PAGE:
Program activities include the issuance of construction permits, the inspection of new or existing sewage disposal systems, and complaint investigations. The program regulates all private sewage disposal systems that treat a flow of 1,500 gallons per day or less. Program goals are to minimize the risk of disease transmission, as well as the reduction of adverse environmental conditions created by improper disposal of domestic sewage.
Private Sewage Disposal System Installation
Before a private sewage disposal system can be installed in Clay County, a Private Sewage Disposal Plan Review Application and an application fee must be submitted to the Health Department for approval. The applicant will be granted a permit if the proposed system meets the requirements of the IDPH Private Sewage Disposal Code and the Private Sewage Disposal Licensing Act. It is the applicant’s responsibility to notify the health department a minimum of 24 hours prior to installation.
Septic System Application
Private Sewage Disposal System Ordinance
Who Can Install A Private Sewage Disposal System?
Licensed Private Sewage Disposal System Installation Contractors: The Clay County Health Department maintains a list of licensed installation contractors who have performed work in Clay County in the past. The Illinois Department of Public Health also maintains a searchable database of Private Sewage Licenses with an Active License.
Homeowners: A person who owns and occupies a single-family dwelling may be issued a permit, providing they submit an appropriate application for approval and comply with the necessary provisions. Any construction or excavation performed by any individual other than the person who owns and occupies a single-family dwelling shall be performed by a licensed Private Sewage Disposal System Installation Contractor or an individual under the direct supervision of a licensed Private Sewage Disposal Installation Contractor.
National Pollutant Discharge Elimination System (NPDES) General Permit Information
The United States Environmental Protection Agency (USEPA) issued NPDES General Permit No. ILG62 for point source discharges of pollutants from new or replacement individual private sewage disposal systems into the Waters of the United States. The permit took effect on February 10, 2014. No new or replacement surface discharging individual wastewater treatment and disposal system may be constructed without coverage under this permit if the system discharges to the Waters of the United States.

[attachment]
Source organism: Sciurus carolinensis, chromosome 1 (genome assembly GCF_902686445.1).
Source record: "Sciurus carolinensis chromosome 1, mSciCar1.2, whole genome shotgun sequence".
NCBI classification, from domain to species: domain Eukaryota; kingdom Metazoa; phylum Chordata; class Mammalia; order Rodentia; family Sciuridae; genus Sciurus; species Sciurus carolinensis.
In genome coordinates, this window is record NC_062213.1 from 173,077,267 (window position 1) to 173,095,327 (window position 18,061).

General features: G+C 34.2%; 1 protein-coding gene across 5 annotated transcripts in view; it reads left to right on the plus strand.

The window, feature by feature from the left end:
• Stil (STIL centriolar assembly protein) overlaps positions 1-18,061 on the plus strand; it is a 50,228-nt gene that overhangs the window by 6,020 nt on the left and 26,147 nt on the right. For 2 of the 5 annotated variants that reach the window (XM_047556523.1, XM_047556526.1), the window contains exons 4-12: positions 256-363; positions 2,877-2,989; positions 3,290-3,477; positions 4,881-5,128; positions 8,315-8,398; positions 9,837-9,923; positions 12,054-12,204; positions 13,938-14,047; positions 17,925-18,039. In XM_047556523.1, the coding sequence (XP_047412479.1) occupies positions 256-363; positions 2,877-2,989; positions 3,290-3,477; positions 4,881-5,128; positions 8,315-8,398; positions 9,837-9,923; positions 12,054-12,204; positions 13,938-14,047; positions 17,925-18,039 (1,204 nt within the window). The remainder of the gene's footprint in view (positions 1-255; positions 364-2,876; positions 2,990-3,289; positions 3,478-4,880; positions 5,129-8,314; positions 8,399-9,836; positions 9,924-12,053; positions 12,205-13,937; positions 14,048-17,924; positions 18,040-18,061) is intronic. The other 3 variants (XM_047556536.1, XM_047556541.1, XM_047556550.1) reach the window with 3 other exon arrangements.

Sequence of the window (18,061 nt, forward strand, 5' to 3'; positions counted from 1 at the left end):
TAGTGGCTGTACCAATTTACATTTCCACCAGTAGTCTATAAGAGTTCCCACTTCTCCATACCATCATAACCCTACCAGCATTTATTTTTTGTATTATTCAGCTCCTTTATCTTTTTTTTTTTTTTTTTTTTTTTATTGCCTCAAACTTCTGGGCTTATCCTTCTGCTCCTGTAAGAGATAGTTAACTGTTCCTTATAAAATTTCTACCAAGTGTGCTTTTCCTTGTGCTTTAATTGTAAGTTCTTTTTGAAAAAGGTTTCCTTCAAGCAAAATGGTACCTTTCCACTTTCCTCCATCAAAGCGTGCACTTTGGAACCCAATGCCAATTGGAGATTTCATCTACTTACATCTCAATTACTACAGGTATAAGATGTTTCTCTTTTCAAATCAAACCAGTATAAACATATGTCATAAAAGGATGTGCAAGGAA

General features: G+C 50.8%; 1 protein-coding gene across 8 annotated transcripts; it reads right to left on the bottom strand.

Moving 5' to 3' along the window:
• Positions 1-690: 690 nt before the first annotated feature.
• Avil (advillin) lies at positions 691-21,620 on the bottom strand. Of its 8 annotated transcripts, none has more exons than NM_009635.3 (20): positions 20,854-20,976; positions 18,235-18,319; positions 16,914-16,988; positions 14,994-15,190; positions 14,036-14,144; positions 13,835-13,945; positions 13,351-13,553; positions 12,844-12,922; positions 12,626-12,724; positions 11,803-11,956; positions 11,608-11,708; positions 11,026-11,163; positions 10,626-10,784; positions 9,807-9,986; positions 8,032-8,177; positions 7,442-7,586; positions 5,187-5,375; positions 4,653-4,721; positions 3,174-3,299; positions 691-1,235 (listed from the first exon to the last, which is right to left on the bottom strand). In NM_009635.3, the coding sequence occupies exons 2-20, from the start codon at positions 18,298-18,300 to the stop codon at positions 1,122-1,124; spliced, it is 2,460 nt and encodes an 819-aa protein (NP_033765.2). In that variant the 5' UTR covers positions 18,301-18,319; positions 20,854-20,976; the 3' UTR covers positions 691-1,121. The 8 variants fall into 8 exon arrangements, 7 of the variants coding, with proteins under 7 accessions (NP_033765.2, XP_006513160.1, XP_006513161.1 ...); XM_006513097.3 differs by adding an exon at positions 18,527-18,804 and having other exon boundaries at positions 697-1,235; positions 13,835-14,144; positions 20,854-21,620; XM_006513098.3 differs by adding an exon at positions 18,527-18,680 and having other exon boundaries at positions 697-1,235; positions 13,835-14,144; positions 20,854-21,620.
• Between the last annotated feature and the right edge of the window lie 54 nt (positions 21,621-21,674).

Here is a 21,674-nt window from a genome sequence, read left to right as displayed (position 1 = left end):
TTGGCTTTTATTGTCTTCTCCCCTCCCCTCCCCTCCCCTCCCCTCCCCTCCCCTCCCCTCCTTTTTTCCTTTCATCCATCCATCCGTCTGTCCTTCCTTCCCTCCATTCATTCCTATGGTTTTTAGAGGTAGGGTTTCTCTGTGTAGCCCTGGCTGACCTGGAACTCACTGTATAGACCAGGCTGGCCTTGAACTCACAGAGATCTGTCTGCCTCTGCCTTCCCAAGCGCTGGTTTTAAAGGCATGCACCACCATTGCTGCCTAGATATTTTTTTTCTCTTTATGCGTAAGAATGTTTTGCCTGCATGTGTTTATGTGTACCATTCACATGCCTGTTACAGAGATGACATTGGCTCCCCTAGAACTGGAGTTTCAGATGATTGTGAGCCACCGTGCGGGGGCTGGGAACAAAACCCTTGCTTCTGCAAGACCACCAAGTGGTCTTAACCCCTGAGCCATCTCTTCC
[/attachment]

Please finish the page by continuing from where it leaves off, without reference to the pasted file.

It is the responsibility of the potential discharger, which in most cases is the property owner, to determine whether or not his or her system might discharge to a water of the United States. In some situations, making this determination may be difficult. EPA suggests a common-sense way of evaluating whether you are required to be covered by an NPDES General Permit: If you were to install or replace a surface discharging system on your land, would effluent or pollutants (even diluted ones) from your system end up in the water of the United States or a conveyance – such as a ditch, drainage pipe, channel, tunnel, conduit, discrete fissure, or other means – that leads to a water of the United States? In evaluating this question, consider that rainwater, irrigation activities, lawn sprinkling systems, and any other ways that water can carry pollutants to waters of the United States.
For those surface discharging private sewage disposal systems from which effluent enters into the Waters of the United States that require a general NPDES permit, a permit can be obtained from the US Environmental Protection Agency (USEPA) or the Illinois Environmental Protection Agency (IEPA). For more information on Waters of the United States and the NPDES general permit process, please read NPDES General Permit Information.
Maintenance of Your System
Illinois Department of Public Health (IDPH) incorporated maintenance and service requirements into the Private Sewage Disposal Code (77 Ill. Adm. Code 905). For private sewage disposal systems permitted and installed after January 1, 2014, in accordance with Section 905.20 q) of the Code, the property owner shall maintain all maintenance records on forms provided or approved by IDPH and make records available upon request by the IDPH or Local Authority. Records shall be kept for the life of the system, and shall be transferred to any subsequent owner. Please read and become familiar with these maintenance and record keeping requirements.
Illinois Contractor’s Licensing Exam
Contractor Exam Preparation – This is a link to University of Illinois Extension. It is an interactive study guide for the Illinois Contractor’s Licensing Exam.
Real Estate Surveys
If you are buying or selling a home and would like the private sewage disposal system inspected, the Division of Environmental Health can provide this service. Our inspection will determine if the system is compliant with the Illinois Private Sewage Disposal Code. If deficiencies are found, recommendations for correction will be given. The fee for this service is $50.00, or $65.00 for the inspection of both the private sewage disposal system and the private water well.